Providing information and documents
Most general insurers have committed to the General Insurance Code of Practice. Section 67 says:
When we (the insurer) are assessing your claim, we will only ask for and rely on information that is relevant to our decision. If we ask you for information, then we will tell you why we need it.
‘Relevant information’ can be interpreted widely. When investigating a claim, insurers often ask for:
- financial records including bank statements, credit card statements, loan statements, lines of credit and mortgage documents
- information about the insured property, such as proof of registration and service records in a motor vehicle claim
- telephone records
- criminal history
- driving history.
If you refuse to provide requested information, there is a risk the insurer will reject your claim. They can say you have not complied with your duty of utmost good faith to cooperate with reasonable investigations.
If you are unable to provide information the insurer has asked for:
- Explain to the insurer (in writing) why you are unable to provide the information and what attempts you have made.
- Offer to sign an authority so the insurer can contact other organisations (such as phone companies or banks) to get the information they need. Check what they are asking for is reasonable before signing any authorities. For example, you may want to limit the organisations, time period, or the type of accounts the insurer can access.
Other people providing information about your claim
Insurers cannot force people who are not part of the policy to cooperate in their investigations.
Insurers also cannot rely solely on another person’s refusal to cooperate to reject your claim, but they may consider it in the overall circumstances of your claim.
As you want your claim paid, it is generally in your interests for other people to confirm your version of events. The evidence provided by another person can help prove that the loss occurred.
Your duty to cooperate with your insurer will usually mean you should provide the names and contact details of people who may be able to provide information relevant to your claim. But you do not have to:
- give them someone’s else private information (for example, your spouse’s phone records, if they are not on the policy)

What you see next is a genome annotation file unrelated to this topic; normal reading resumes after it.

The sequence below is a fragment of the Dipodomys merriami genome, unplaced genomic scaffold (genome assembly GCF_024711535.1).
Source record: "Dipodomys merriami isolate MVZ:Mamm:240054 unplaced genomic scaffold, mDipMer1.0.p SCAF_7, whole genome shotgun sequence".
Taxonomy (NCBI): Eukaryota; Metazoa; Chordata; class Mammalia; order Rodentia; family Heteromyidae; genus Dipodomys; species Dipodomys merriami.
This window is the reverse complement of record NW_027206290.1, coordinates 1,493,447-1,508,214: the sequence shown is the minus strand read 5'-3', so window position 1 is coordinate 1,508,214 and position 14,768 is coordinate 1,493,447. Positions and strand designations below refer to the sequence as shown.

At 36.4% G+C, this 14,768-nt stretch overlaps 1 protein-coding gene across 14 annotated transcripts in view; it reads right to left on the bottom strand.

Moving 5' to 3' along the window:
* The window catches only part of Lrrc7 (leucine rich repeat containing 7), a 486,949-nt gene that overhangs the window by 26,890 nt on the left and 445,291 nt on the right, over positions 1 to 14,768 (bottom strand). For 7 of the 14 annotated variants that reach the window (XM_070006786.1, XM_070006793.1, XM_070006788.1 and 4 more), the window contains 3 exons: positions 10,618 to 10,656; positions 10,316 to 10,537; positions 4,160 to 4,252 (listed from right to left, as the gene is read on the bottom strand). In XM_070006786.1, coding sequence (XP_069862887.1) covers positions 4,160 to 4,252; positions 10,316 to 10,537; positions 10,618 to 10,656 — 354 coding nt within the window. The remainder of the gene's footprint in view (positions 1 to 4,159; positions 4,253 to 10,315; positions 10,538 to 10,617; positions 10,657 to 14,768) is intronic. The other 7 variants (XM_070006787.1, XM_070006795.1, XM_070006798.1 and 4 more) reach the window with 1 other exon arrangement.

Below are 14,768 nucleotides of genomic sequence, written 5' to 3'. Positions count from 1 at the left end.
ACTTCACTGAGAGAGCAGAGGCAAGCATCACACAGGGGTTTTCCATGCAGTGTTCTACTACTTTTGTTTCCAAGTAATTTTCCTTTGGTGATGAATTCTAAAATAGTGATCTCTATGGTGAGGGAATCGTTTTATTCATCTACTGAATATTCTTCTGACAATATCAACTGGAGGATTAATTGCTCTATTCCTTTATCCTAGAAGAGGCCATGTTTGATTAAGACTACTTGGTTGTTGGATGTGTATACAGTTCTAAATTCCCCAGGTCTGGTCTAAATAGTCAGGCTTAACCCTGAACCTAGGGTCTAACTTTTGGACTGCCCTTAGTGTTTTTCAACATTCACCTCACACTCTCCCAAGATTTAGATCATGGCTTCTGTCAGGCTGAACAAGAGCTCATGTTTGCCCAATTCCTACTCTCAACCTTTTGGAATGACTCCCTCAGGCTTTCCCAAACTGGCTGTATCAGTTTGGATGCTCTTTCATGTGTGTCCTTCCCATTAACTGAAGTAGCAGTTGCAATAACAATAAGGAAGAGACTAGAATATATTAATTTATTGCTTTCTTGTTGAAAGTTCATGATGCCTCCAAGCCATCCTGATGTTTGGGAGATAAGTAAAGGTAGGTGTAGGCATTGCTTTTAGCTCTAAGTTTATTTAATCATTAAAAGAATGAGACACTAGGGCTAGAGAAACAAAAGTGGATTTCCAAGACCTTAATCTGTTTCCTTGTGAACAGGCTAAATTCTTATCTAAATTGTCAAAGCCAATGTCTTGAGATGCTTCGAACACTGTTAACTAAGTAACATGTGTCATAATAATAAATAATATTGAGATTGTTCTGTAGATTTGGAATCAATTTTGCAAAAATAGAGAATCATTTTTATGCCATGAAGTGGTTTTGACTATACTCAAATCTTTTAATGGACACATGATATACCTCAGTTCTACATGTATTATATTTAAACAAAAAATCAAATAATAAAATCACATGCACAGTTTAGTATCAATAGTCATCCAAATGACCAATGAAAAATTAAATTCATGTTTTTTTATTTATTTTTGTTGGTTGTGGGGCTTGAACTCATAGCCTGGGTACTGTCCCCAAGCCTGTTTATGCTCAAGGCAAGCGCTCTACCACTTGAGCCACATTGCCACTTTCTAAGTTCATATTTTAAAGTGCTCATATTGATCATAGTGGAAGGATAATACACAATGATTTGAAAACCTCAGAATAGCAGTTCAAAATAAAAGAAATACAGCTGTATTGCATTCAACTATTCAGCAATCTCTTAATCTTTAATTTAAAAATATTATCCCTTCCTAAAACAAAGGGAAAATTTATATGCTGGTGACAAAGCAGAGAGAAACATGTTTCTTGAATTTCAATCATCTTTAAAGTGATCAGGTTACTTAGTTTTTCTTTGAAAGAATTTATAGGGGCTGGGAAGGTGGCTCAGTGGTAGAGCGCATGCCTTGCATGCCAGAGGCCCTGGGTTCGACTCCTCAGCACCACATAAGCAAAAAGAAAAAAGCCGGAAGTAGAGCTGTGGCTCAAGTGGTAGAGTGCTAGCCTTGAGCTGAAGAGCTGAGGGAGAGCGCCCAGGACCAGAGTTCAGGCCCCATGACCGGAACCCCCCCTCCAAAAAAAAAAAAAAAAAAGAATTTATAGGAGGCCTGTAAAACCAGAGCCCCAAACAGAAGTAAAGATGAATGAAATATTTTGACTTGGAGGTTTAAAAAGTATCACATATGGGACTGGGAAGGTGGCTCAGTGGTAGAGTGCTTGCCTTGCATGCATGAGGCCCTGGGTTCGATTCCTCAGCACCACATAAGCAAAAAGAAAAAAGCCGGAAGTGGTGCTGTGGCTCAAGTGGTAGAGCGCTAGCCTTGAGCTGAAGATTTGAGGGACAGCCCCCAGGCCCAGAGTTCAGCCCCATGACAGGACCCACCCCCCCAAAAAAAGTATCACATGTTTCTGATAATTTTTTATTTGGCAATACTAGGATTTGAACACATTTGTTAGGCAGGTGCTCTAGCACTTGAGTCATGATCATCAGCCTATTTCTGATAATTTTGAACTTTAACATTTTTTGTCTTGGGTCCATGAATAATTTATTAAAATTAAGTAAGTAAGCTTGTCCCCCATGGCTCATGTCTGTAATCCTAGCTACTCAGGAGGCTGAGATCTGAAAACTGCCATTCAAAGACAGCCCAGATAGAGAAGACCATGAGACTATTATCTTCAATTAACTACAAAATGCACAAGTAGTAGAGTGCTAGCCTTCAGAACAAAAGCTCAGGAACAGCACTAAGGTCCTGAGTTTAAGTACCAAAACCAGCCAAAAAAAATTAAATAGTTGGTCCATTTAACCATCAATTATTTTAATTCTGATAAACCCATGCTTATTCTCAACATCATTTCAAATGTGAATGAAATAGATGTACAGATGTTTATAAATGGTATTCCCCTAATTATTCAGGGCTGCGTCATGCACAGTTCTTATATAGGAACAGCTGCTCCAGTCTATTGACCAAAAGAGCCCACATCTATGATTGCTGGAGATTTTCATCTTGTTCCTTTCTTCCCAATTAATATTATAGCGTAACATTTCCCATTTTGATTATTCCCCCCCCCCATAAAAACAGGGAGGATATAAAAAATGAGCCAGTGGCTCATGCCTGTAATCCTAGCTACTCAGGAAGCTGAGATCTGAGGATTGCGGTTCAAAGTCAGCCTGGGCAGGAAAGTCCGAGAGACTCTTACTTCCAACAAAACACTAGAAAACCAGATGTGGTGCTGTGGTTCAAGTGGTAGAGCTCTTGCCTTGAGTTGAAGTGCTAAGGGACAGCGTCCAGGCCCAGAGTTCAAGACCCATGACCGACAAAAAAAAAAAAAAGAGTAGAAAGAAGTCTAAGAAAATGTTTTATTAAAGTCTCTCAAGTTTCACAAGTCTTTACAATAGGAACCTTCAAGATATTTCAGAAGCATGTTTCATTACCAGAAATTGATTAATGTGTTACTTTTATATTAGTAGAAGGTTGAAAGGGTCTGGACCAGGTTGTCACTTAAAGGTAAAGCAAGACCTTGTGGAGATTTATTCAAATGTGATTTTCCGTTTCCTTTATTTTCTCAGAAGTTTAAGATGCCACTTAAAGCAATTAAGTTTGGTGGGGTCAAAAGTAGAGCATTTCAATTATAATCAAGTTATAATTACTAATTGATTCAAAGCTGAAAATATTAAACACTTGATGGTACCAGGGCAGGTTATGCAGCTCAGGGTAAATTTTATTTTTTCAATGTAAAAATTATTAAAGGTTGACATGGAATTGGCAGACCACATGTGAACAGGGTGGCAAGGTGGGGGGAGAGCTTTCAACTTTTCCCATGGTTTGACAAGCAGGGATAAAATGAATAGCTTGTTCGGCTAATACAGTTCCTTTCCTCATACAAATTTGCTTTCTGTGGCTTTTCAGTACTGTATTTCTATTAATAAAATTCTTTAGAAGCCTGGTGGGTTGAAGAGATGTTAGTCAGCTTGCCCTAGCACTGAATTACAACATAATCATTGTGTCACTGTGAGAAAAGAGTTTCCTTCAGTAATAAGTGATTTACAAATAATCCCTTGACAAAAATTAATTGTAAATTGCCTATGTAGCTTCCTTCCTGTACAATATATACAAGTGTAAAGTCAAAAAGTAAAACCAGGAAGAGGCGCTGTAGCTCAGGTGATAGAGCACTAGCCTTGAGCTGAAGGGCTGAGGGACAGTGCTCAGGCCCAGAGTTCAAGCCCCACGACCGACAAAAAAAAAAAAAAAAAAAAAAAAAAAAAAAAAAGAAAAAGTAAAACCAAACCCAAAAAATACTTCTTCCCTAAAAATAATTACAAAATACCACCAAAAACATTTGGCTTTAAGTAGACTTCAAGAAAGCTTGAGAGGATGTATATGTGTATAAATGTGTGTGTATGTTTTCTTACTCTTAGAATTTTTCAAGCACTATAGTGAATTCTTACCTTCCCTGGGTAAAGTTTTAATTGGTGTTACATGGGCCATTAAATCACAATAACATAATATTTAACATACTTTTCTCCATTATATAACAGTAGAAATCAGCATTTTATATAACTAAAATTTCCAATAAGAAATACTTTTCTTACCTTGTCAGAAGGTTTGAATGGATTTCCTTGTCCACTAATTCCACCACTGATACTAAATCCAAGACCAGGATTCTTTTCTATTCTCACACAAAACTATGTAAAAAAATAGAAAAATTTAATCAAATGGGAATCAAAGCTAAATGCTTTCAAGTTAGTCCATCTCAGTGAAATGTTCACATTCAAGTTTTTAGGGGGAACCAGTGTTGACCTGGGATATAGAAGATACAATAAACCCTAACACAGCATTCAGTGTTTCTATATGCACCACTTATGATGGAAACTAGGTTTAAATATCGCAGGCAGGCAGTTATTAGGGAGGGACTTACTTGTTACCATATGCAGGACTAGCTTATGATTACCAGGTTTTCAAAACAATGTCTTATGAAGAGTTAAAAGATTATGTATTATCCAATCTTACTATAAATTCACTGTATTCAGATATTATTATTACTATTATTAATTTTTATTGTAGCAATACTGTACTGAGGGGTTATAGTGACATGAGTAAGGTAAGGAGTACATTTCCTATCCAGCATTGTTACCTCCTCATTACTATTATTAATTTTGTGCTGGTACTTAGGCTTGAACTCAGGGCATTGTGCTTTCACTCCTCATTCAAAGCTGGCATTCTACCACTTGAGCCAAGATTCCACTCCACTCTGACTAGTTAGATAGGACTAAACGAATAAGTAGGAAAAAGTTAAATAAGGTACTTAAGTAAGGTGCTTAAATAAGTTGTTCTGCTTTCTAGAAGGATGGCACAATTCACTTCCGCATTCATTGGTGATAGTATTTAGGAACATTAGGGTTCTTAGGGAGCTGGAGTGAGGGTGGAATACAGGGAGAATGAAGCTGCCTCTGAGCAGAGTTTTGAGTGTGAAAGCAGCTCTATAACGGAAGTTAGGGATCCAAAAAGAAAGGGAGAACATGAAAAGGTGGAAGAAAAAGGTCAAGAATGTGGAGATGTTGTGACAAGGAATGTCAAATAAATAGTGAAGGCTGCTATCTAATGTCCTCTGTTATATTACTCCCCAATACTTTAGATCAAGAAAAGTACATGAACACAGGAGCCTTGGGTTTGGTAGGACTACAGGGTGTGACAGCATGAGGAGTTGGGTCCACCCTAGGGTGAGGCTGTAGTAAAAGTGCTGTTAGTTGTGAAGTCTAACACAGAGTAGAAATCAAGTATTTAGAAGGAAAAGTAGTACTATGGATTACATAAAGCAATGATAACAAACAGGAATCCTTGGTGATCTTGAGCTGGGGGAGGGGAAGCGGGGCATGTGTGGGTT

- compel your friends and relatives to answer questions from an investigator.
Being interviewed by the insurer
The insurer may ask to interview you. Read this list to help you understand your rights and responsibilities.
- You can ask the insurer to hold the interview at a neutral location – somewhere private but not at your home. This makes it easier to leave if you need to.
If you are happy to have the interview at home, you can. For some claims, the insurer may have a legitimate interest in viewing the home, for example, for a theft claim at the property.
- Set a maximum time for the interview (such as 1-2 hours). Once this time is up, consider leaving. The insurer may ask to set up another interview if they have a reasonable basis to do so.
- If English is your second language, or you feel more comfortable communicating in a language other than English, you can request an interpreter.
- You can bring a support person, provided they do not speak on your behalf. They should also not be a person the insurer wants to interview, for example, a witness.
- Do not guess an answer:
- If you are unsure of your answer, tell the investigator you are not sure.
- If you are estimating times or other details, tell the investigator it is an estimate
- If you don’t know the answer at all, you can say ‘I don’t know’ or ‘I don’t remember’ (whichever applies).
- Some insurers may be suspicious if you cannot remember anything about an event or claim. Try and talk it through with the investigator and answer questions as best you can.
- Try to remain calm.
- Take your time to think through questions before answering them.
- Ask for a break if you need one.